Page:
Custom Electric Guitars (Wet Sand & Polish An Electric Guitar). Cleaning and maintenance are important for electric guitars just as much as they are for any other instrument, musical or otherwise. Wet-sand and polish are highly effective, in fact they are often recommended.
The Clean-Up Crew
As with all cleaning steps, some preliminaries are in order. Getting that shiny smooth look, make the color pop, and impart professional appeal (i.e., the showroom look) is no small deal. It is the very crux of first-impressions.
- You will need to know beforehand how to properly extricate the electric guitar’s headstock from its body; the long thin part from the round curvy one.
- The strings and pickups will need to go as well. This makes cleaning hassle free, relatively speaking.
- Get a soft surface like a towel to hold the curvy guitar base. Place it horizontal.
- A small bucket or bowl of water, get it ready. Dissolve a little soap in it, not too much (e.g., two pumps of regular hand soap or two drops of dish soap). No lather or bubbles required.
- The soap water is mainly so the sandpaper will not stick to the guitar surface while cleaning.
- There are different sandpaper grits you can use; 320, 400, 600, 800, 1200 all the way up to 3000. Most are irrelevant, to be honest.
- A 400-grit sandpaper will suffice for surface leveling while a 2000-grit sandpaper caters to the polish and shine.
- Once you observe the surface is shiny enough, use a buffer to help conclude the phase.
A dry dishcloth rag will prove handy. Obviously, you will use it to wipe off the water. This will be a consistent step, because you will apply the soap water, scrape the sandpaper, wipe it off with the dry cloth, and repeat.
The Dirty Work
Do not press the sandpaper too harshly or you will end up sanding past the clear coat and into the lower finishes. A mistake like that can have you re-coating and recoloring, if not more.
- Use a rubber sanding block to help with wet-sanding the plaque surfaces of your guitar. Its perfectly flat sanding surface lets you even out the texture across the guitar.
- Do not ever use it on curved edges, sides, and contours, let alone arch-tops. It will warp your guitar’s shape and affect handling and sound.
- The back of the electric guitar is usually gloss black without color and/or texture. Any burning or other accidents here are easy to resolve; a simple re-glossing is all it takes.
IMPORTANT: Start your cleaning with the back, because then you can learn if the clear coating is thin or ideal. This will save you heartache and expenses for when you start wet-sanding the front.
That Sandpaper Magic
Let the sandpaper do the work, meaning do not apply too much pressure while performing this broad technique.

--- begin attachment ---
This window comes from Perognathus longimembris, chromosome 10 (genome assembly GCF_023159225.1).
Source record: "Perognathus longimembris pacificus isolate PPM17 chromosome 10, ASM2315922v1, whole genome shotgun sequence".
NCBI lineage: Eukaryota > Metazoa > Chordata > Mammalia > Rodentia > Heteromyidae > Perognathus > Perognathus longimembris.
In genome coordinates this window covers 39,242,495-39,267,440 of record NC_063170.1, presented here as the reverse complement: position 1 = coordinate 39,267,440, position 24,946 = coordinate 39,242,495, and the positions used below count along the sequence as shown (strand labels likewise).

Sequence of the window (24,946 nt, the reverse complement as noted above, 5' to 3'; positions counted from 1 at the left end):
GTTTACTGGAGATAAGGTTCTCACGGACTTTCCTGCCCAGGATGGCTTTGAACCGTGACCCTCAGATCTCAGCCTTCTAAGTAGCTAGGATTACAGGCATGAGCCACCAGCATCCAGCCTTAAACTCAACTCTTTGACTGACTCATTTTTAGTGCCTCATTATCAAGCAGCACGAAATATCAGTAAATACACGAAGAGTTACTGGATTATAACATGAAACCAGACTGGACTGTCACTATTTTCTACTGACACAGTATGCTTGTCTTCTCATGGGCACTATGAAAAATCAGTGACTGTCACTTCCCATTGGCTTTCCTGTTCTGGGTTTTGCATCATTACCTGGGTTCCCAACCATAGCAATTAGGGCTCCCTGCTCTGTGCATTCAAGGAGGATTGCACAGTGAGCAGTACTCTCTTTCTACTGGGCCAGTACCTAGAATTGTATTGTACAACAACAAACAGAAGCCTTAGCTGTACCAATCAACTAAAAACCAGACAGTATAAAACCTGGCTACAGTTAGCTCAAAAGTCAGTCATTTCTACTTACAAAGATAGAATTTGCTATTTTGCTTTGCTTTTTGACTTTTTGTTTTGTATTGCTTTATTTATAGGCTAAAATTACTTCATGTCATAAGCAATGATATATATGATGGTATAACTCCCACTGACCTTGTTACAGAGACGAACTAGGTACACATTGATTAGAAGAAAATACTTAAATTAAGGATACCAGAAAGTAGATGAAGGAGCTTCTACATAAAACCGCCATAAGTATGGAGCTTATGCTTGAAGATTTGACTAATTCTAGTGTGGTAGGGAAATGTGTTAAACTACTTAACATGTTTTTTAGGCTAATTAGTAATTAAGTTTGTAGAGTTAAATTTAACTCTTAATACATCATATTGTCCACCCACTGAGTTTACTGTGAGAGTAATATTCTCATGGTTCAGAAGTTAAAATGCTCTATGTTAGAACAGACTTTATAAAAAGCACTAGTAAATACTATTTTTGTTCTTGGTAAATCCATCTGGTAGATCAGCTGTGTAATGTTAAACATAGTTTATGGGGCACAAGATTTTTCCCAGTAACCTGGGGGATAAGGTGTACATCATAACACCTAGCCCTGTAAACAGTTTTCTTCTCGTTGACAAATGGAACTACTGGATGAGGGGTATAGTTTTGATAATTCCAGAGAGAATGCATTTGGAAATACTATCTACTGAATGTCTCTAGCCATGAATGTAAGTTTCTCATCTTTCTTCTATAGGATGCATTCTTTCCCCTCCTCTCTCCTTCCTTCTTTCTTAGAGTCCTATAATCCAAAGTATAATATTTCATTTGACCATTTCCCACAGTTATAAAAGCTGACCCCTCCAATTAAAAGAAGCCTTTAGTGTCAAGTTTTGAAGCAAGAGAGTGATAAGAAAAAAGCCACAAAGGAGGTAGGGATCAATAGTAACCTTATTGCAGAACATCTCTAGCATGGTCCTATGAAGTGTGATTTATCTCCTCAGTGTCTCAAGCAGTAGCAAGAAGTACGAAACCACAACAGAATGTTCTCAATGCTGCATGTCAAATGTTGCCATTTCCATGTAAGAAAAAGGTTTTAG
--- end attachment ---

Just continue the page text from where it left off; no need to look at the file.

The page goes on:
- If you see white milky coatings, that is the clear coating that needs to be sanded off. Do not panic if you see this substance.
- Follow a circular pattern because sanding back and forth will produce noticeable scratches.
- If things get too sticky, dip the sanding block in the soap water and continue; do not immerse the block.
Wipe off, check, repeat.
If you see smoky surfaces, it is okay. Polishing will clear that right out. If you see shiny spots amidst the smoky surfaces, clear the shiny spots; repeat.
- Check to see where more work is needed. The process is quite straightforward.
- Once the back is done, move to the front. Leave the polishing for last. for both sides.
- Get the 400 grit out and start the next phase. The back first then the front.
Here are some outside thoughts proven NOT to work…
- Why wet-sanding and not dry-sanding? The process loads up the sandpaper quickly. The water helps clean out the sandpaper, so to speak, and lets you proceed with your task.
- Why not palm sanding or something electric? Electric tools and wet-sand… You do the math. You will not be electrocuted, but you will lose control fast and too much clear coat will be gone before you can help it. The idea is to remove just enough of the texture not all of it.
- Submerge the guitar under an inch of soap water in a tub and wet-sand away? Aside from the mess, this idea will also destroy your guitar body. A quick ‘dip and lift’ is fine but no wet-sanding while underwater.
- Machine polishing after sandpapering? Easy to screw up though highly effective. Damage can be expensive.
The 2000-grit sandpaper comes out to play. Repeat the process as outlined earlier. You will notice a shine take form, mild at first. Take some car polish (nothing specific) and the dry rag to help with the buffing stage. Get a spray bottle filled with plain water too. Cloth discs are soft and ideal for use as well.